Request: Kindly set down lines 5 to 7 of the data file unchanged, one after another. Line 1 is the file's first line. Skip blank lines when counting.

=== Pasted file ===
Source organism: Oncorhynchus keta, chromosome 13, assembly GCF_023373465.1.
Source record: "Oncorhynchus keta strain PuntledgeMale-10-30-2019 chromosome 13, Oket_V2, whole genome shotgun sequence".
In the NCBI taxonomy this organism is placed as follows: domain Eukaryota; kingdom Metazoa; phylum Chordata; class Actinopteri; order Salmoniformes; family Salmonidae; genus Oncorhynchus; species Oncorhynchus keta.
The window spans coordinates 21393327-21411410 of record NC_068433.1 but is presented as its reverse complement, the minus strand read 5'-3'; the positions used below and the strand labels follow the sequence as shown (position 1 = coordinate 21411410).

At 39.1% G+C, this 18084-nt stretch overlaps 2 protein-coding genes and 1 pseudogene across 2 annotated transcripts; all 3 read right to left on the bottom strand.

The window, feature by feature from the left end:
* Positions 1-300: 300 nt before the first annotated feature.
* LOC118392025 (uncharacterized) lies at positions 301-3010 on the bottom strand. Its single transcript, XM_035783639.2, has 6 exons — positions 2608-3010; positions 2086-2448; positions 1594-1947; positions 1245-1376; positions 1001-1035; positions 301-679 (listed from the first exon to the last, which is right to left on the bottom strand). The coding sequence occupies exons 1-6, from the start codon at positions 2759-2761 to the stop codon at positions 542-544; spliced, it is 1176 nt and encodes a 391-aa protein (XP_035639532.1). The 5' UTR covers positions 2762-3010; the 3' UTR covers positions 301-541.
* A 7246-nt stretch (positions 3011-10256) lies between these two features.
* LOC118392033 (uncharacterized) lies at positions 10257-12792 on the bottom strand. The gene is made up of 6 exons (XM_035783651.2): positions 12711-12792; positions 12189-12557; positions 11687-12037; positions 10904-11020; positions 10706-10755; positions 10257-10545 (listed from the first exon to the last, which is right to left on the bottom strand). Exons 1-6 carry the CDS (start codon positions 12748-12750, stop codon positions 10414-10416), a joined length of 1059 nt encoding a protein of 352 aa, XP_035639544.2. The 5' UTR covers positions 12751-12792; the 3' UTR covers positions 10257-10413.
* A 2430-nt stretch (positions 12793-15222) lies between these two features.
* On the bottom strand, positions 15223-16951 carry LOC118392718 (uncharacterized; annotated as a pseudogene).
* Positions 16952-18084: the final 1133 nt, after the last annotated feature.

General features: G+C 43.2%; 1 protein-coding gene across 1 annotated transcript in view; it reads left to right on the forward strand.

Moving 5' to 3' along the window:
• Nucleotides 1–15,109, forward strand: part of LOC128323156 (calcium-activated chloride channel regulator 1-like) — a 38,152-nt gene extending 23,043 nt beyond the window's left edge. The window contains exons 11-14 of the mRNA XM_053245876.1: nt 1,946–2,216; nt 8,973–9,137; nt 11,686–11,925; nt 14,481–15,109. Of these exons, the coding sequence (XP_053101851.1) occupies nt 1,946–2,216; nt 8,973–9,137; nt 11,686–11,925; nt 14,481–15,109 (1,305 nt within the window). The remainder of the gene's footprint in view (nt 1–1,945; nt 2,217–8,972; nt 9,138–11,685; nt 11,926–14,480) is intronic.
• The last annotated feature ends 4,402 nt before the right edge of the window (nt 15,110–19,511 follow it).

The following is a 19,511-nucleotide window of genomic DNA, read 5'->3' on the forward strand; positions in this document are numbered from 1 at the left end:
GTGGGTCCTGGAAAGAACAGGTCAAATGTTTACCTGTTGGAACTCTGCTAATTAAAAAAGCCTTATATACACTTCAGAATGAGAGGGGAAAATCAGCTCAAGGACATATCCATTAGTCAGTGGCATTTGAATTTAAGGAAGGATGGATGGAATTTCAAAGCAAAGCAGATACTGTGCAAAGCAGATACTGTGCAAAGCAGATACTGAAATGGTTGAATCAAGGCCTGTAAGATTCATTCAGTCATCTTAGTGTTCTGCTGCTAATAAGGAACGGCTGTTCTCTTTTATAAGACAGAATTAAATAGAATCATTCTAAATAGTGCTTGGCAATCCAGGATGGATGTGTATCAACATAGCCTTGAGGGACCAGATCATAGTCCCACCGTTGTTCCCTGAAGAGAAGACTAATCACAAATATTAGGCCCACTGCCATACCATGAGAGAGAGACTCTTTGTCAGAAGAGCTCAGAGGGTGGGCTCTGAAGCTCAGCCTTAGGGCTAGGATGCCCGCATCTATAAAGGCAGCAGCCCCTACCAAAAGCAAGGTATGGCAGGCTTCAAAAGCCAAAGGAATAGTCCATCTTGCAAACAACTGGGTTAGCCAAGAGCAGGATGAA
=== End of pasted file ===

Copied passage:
At 39.1% G+C, this 18084-nt stretch overlaps 2 protein-coding genes and 1 pseudogene across 2 annotated transcripts; all 3 read right to left on the bottom strand.

The window, feature by feature from the left end:
* Positions 1-300: 300 nt before the first annotated feature.